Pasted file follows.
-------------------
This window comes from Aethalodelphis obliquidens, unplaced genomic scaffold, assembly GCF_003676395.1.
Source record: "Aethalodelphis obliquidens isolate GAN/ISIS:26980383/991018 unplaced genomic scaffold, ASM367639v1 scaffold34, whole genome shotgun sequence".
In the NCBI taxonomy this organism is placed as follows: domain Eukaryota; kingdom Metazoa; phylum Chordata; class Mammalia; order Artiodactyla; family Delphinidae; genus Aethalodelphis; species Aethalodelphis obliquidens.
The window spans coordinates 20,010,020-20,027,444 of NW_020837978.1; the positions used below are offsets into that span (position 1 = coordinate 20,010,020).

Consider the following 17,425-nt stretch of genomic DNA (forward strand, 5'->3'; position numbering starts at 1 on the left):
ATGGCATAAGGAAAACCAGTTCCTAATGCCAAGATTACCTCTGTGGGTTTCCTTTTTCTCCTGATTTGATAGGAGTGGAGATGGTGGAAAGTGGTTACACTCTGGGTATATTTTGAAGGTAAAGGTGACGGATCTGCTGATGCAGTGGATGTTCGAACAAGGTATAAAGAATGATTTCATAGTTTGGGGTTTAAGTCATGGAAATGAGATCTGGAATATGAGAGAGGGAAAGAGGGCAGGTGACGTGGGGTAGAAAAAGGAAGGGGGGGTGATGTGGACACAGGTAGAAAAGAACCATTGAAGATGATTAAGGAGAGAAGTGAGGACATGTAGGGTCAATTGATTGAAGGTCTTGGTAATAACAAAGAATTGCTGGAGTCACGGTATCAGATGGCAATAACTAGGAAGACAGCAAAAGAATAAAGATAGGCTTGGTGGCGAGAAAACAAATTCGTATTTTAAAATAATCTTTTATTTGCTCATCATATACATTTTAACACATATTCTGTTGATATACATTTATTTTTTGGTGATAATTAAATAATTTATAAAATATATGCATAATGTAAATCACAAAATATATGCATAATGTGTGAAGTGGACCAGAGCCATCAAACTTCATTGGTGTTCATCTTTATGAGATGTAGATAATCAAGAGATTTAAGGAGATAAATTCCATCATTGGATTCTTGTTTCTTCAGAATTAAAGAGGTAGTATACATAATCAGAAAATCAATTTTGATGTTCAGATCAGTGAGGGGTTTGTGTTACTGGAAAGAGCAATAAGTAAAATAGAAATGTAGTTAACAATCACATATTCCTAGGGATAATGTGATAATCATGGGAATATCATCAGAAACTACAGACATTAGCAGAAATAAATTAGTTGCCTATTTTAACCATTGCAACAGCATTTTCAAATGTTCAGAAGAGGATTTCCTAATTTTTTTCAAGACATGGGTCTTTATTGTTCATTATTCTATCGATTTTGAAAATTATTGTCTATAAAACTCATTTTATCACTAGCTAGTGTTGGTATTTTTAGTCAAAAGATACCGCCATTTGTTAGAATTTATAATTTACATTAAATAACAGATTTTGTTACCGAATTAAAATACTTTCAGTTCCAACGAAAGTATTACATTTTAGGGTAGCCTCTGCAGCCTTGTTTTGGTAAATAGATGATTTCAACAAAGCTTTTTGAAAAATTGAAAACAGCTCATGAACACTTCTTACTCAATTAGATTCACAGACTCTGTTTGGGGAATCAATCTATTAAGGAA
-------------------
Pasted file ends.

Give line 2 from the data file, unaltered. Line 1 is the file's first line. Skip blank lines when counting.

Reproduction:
Source record: "Aethalodelphis obliquidens isolate GAN/ISIS:26980383/991018 unplaced genomic scaffold, ASM367639v1 scaffold34, whole genome shotgun sequence".